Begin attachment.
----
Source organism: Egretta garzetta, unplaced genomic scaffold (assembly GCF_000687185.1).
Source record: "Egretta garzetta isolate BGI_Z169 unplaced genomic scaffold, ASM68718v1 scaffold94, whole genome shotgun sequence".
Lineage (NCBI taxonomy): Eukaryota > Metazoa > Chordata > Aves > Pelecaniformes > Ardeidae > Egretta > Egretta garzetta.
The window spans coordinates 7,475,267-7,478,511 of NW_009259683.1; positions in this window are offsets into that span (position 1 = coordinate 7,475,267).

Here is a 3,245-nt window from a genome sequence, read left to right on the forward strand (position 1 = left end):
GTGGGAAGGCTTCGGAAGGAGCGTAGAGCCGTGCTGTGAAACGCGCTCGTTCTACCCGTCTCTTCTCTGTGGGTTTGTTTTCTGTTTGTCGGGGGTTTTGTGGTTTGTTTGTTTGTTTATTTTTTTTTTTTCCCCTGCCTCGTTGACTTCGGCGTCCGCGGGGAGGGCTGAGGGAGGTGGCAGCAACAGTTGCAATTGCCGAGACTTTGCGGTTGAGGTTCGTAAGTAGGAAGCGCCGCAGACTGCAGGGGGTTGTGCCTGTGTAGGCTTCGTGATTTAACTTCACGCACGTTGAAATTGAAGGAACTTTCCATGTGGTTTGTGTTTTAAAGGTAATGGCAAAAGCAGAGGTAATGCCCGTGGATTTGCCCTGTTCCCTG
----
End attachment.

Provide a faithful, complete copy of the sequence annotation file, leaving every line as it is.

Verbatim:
Source organism: Egretta garzetta, unplaced genomic scaffold (assembly GCF_000687185.1).
Source record: "Egretta garzetta isolate BGI_Z169 unplaced genomic scaffold, ASM68718v1 scaffold94, whole genome shotgun sequence".
Lineage (NCBI taxonomy): Eukaryota > Metazoa > Chordata > Aves > Pelecaniformes > Ardeidae > Egretta > Egretta garzetta.
The window spans coordinates 7,475,267-7,478,511 of NW_009259683.1; positions in this window are offsets into that span (position 1 = coordinate 7,475,267).

Here is a 3,245-nt window from a genome sequence, read left to right on the forward strand (position 1 = left end):
GTGGGAAGGCTTCGGAAGGAGCGTAGAGCCGTGCTGTGAAACGCGCTCGTTCTACCCGTCTCTTCTCTGTGGGTTTGTTTTCTGTTTGTCGGGGGTTTTGTGGTTTGTTTGTTTGTTTATTTTTTTTTTTTCCCCTGCCTCGTTGACTTCGGCGTCCGCGGGGAGGGCTGAGGGAGGTGGCAGCAACAGTTGCAATTGCCGAGACTTTGCGGTTGAGGTTCGTAAGTAGGAAGCGCCGCAGACTGCAGGGGGTTGTGCCTGTGTAGGCTTCGTGATTTAACTTCACGCACGTTGAAATTGAAGGAACTTTCCATGTGGTTTGTGTTTTAAAGGTAATGGCAAAAGCAGAGGTAATGCCCGTGGATTTGCCCTGTTCCCTG